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Poland’s Restitution Law Criticised by Israel and Washington

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Poland’s Restitution Law Criticised by Israel and Washington

The Polish parliament amended an existing law by setting a 30-year time limit on legal challenges to restitution claims and ending outstanding claims for the return of seized property that have not reached a final decision in the last 30 years—effectively cutting off many cases, reports.

Israel and the U.S. say it’s aimed at hobbling Jewish Holocaust survivors and their heirs from regaining property seized by Poland’s communist-era authorities. Israeli Foreign Minister Yair Lapid on Wednesday said the law “borders on Holocaust denial.”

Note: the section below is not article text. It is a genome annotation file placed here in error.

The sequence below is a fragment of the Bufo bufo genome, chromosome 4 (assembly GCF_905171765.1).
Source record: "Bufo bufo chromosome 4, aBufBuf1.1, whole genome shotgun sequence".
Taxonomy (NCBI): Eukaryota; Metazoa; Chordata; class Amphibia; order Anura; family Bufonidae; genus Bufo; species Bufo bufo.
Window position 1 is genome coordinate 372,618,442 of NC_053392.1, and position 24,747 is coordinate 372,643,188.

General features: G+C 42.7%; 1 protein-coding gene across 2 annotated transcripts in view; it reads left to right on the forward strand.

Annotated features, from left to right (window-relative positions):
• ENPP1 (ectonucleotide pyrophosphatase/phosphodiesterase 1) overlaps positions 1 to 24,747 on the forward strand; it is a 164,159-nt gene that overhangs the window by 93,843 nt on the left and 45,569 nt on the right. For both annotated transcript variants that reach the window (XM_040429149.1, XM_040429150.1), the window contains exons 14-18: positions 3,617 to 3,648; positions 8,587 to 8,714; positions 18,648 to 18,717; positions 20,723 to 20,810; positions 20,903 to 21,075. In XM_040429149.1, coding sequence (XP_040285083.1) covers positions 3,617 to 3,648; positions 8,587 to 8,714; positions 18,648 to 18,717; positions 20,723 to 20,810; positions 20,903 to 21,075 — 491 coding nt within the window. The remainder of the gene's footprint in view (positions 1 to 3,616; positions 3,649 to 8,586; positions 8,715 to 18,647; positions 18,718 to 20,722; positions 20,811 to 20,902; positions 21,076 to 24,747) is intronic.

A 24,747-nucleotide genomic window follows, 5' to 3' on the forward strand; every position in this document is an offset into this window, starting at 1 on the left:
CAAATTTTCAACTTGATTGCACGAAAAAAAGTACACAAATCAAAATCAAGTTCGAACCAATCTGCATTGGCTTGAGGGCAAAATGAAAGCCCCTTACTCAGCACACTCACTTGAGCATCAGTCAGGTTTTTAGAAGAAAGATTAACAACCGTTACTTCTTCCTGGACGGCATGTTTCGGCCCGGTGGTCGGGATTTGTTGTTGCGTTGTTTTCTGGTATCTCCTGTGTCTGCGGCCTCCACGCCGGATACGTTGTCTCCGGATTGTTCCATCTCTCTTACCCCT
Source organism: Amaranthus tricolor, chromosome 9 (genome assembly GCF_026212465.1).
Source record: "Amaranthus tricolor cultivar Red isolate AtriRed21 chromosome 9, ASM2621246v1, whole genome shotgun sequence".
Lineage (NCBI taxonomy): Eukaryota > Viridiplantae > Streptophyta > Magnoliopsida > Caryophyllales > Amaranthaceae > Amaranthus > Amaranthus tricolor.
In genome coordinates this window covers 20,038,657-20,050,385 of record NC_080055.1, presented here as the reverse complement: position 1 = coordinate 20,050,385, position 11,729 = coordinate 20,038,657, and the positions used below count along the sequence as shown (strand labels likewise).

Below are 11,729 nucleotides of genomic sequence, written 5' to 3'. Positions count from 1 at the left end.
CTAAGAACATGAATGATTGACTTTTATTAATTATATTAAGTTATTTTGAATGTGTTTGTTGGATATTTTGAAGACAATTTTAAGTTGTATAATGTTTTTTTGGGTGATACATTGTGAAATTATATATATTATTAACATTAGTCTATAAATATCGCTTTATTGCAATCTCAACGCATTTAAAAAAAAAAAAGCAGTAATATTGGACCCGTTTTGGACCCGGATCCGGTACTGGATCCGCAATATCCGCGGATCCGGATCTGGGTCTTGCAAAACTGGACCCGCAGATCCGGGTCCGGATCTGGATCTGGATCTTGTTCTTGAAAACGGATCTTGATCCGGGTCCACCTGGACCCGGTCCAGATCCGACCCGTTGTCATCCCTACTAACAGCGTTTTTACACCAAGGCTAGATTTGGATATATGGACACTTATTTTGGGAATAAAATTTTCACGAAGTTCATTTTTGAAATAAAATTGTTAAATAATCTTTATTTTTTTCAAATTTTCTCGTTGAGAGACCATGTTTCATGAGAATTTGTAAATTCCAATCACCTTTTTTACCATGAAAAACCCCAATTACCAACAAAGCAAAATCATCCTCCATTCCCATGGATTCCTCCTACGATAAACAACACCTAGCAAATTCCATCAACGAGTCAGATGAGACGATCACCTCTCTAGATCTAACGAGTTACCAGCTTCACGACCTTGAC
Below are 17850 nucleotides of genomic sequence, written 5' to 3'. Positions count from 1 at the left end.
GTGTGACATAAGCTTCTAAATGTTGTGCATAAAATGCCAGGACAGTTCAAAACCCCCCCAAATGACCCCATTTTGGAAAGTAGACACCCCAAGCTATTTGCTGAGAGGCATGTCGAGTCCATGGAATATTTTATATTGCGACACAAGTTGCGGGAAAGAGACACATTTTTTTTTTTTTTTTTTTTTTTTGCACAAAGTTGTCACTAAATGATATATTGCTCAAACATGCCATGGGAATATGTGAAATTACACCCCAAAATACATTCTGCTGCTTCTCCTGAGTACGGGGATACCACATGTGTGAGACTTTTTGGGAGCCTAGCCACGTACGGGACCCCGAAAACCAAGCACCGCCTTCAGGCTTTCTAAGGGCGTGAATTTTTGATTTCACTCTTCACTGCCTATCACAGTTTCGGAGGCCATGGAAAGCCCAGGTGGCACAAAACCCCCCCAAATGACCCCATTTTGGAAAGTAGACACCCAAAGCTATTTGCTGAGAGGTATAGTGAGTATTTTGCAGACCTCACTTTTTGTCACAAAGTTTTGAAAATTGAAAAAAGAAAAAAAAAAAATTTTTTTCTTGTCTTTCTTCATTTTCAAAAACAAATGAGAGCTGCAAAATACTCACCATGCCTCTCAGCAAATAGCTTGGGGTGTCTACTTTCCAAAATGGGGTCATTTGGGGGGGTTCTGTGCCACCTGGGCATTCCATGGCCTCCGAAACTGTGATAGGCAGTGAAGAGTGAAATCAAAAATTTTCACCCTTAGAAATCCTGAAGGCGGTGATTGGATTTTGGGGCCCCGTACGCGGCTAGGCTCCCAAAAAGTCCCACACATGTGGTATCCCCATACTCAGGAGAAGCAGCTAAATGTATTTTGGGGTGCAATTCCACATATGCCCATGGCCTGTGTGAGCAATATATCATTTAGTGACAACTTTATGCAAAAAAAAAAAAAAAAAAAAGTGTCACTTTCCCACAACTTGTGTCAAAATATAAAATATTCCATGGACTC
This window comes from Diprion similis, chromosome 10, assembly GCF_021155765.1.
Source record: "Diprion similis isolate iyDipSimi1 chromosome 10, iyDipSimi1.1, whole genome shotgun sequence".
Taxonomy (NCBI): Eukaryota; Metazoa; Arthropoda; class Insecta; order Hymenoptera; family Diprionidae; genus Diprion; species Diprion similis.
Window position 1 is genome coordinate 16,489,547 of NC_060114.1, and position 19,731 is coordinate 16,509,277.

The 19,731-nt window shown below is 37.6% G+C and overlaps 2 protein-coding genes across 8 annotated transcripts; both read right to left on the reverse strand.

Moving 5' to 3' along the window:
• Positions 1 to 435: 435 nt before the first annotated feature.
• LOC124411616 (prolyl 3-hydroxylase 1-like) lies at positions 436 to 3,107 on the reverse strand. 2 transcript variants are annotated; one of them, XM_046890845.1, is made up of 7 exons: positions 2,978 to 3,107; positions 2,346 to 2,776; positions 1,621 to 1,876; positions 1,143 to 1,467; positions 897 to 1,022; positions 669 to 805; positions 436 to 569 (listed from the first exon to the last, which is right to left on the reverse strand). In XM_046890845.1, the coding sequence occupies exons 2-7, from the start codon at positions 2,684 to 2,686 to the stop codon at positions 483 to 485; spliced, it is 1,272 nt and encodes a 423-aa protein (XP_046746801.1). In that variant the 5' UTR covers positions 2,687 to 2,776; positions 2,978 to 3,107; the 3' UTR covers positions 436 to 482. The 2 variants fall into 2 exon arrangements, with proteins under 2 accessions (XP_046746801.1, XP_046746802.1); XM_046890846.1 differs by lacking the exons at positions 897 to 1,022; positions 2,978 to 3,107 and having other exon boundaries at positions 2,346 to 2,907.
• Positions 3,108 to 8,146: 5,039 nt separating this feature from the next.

According to, the U.S. administration also got involved, calling for Polish President Andrzej Duda not to sign the law.

The Polish government strongly denies the accusations. “Poland strongly condemns instrumental exploitation of the tragedy of millions of Jews during WWII in the current political discourse, as well as malevolent attacks against our country,” Paweł Jabłoński, Poland’s deputy foreign minister, said on Twitter.

The Polish ministry stressed that the law is not aimed at the heirs of Poland’s pre-war Jewish citizens, and will not prevent claimants from seeking compensation for lost property. It said the complaints from Israel were based on “misinformation” about the new rules.


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